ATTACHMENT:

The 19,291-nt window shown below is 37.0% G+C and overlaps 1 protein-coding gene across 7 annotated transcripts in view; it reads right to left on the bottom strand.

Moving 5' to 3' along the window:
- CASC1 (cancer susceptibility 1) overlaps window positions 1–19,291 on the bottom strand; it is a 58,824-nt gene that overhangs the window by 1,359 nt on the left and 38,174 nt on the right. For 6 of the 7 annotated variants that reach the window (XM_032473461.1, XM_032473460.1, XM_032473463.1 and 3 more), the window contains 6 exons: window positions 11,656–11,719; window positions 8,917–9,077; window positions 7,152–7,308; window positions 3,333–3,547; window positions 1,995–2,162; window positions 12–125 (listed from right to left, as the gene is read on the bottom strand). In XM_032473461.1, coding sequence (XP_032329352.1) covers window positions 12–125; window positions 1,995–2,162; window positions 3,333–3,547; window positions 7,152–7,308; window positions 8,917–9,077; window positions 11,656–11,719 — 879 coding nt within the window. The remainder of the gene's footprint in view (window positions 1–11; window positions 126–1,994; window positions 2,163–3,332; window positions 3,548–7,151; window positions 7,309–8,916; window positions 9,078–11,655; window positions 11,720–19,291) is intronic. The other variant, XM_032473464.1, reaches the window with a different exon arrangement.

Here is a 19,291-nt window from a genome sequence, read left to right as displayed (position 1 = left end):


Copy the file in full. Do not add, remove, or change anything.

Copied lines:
The 19,291-nt window shown below is 37.0% G+C and overlaps 1 protein-coding gene across 7 annotated transcripts in view; it reads right to left on the bottom strand.

Moving 5' to 3' along the window:
- CASC1 (cancer susceptibility 1) overlaps window positions 1–19,291 on the bottom strand; it is a 58,824-nt gene that overhangs the window by 1,359 nt on the left and 38,174 nt on the right. For 6 of the 7 annotated variants that reach the window (XM_032473461.1, XM_032473460.1, XM_032473463.1 and 3 more), the window contains 6 exons: window positions 11,656–11,719; window positions 8,917–9,077; window positions 7,152–7,308; window positions 3,333–3,547; window positions 1,995–2,162; window positions 12–125 (listed from right to left, as the gene is read on the bottom strand). In XM_032473461.1, coding sequence (XP_032329352.1) covers window positions 12–125; window positions 1,995–2,162; window positions 3,333–3,547; window positions 7,152–7,308; window positions 8,917–9,077; window positions 11,656–11,719 — 879 coding nt within the window. The remainder of the gene's footprint in view (window positions 1–11; window positions 126–1,994; window positions 2,163–3,332; window positions 3,548–7,151; window positions 7,309–8,916; window positions 9,078–11,655; window positions 11,720–19,291) is intronic. The other variant, XM_032473464.1, reaches the window with a different exon arrangement.

Here is a 19,291-nt window from a genome sequence, read left to right as displayed (position 1 = left end):